Neutral particles 346 are undeflected by the electric and magnetic fields in the E×B mass filter 304 and thus pass straight through, striking the mass separation aperture plate 340 because the hole 342 in the aperture plate 340 (which defines the exit axis of the E×B filter 304) is offset a distance 326 from the entrance axis 380 of the E×B filter 304. Although the schematic of FIG. 3 does not make it clear that there is no path to substrate 112 for neutral particles that are undeflected by lens 106, the geometry of an actual system eliminates such a path by various means familiar to those in the art, such as an aperture at the entrance to upper E×B filter 306U and/or an aperture somewhere in the column below mass filter 304. Commonly, the field termination plates 316U and 316L may be configured with openings for the ion beam to enter and exit through which are small enough to serve as apertures. Because the ions that impact aperture plate 340 are not focused onto a point, the wear on the aperture plate caused by ion sputtering is spread over a wider area. Thus aperture plate 340 is less likely to have an unwanted hole sputtered through the plate by the blocked ions, so aperture plate 340 will last longer.
 FIG. 4 shows just the path of the lower middle mass ions 332, which are displaced to the left an amount A 402 while passing through upper E×B 306U, and displaced by the same amount A 404 while passing through lower E×B 306L. The combination of displacements 402 and 404 is 2A, enabling beam 332 to pass through aperture 342 (which is also offset a distance 2A) and thus enter the lower lens 108 to be focused onto the surface of substrate 112. The upper E×B mass filter 306U and lower E×B mass filter 306L are identical, positioned relative to each other with a 180° rotation around the 2-fold rotational symmetry axis 406, as shown. The symmetry axis 406 is perpendicular to both the axis of the upper E×B 306U and to the mass separation direction (parallel to the E-field 320U) and is offset from the axis of the upper E×B 306U by a distance A 404 along the mass separation direction. Thus the lower middle mass ions 332 enter the upper E×B 306U on the centerline of the upper E×B 306U, and exit the lower E×B 306L on the centerline of the lower E×B 306L.
 The dual mass filter configuration of the present invention differs from the prior art in combining together several key design elements, some of which are not found in the prior art, as illustrated in FIG. 4:
 1) The mass separation aperture 342 in aperture plate 340 is offset to the side a distance 2A from the entrance axis of mass filter 304.
 2) The mass filter 304 has a rotational symmetry axis 406 which is offset a distance A from both the entrance and exit axes of the mass filter 304.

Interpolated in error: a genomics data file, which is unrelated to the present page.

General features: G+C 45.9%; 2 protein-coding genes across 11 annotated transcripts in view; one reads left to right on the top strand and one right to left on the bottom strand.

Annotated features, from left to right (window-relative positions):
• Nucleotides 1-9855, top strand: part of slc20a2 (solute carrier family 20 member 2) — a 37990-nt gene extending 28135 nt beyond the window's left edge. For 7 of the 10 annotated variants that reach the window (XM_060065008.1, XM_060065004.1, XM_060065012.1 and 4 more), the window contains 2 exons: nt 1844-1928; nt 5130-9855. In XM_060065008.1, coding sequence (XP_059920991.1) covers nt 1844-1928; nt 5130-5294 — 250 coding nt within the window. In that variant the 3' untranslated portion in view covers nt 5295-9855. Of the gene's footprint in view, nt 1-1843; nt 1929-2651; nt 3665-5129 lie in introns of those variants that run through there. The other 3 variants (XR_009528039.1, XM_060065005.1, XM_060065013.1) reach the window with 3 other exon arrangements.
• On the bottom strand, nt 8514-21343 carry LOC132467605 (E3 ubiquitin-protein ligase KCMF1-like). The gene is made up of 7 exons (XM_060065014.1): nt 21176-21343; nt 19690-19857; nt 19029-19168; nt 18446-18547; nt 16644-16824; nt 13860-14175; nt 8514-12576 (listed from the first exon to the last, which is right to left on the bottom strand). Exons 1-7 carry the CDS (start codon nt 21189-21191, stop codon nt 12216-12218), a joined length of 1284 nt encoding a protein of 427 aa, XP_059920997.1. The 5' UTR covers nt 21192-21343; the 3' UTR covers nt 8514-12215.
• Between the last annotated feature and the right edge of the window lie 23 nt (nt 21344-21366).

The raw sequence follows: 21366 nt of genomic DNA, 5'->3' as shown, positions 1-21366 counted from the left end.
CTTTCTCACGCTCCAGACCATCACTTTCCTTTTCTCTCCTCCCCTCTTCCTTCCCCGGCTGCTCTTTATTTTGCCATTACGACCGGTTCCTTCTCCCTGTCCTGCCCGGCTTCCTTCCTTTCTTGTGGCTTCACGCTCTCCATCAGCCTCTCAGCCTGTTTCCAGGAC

3) The lower E×B filter 306L is rotated 180° around the symmetry axis 406 relative to the upper E×B mass filter, thus through symmetry, any aberrations induced while the ion beam passes through the upper E×B 306U tend to be cancelled when the ion beam passes through the lower E×B 306L in essentially the opposite direction (due to the 180° relative orientations of the two E×B filters 306U and 306L). Relative to the symmetry axis of upper E×B 306U, the ion beam enters on-axis and exits off-axis a distance A 404. Relative to the symmetry axis of lower E×B 306L, the beam enters off-axis the same distance A 402 but exits on-axis.
 4) The axis of lower E×B filter 306L is offset with respect to the axis of upper E×B filter 306U so that the ion beam enters along the symmetry axis of upper E×B 306U and exits along the symmetry axis of lower E×B 306L.
 5) There is no cross-over either within or below the mass filter, thereby reducing space-charge effects and aperture sputtering.
 In the prior art, in mass filters comprising multiple E×B elements, the symmetry axes of the individual E×B elements are not offset as shown in FIG. 4, and individual E×B elements are not positioned in a 180° relative orientation to cancel aberrations through the use of rotational symmetry. Prior art mass filters comprising multiple E×B elements are characterized by multiple E×B elements (and the mass separation aperture) all being mounted on the same axis with no relative rotational positioning between them. An example of a prior art mass filter comprising multiple E×B elements is provided in "Achromatic two-stage E×B mass filter for a focused ion beam column with collimated beam", Teichert, J., and Tiunov, M. A., Meas. Sci. Technol. 4 (1993) pp. 754-763, where the two E×B elements are characterized by:
 1) No relative offset of their entrance and exit symmetry axes.
 2) No 180° relative orientation of the E×B elements.
 3) A variable beam aperture between the two E×B elements along the symmetry axis--this aperture will tend to block some trajectories.
 4) A stigmator between the two E×B elements to correct the focusing effects of both E×B elements.
 5) No offset of the mass separation aperture, with the two E×B elements and the mass separation aperture all being coaxial.
 The Teichert article contains detailed aberration formulae and calculations of aberrations of the combined E×B mass filter, but no mention of the use of fundamental symmetries (rotational and offsets of the E×B axes) to reduce these aberrations. Instead, design characteristics such as "the optimal values for the pole piece gap, the pole piece width, the electrode width and the gap between the electrodes." (paragraph 2 in section 3.) are considered. A stigmator located between the two E×B elements compensates for the focusing effects of both E×B elements.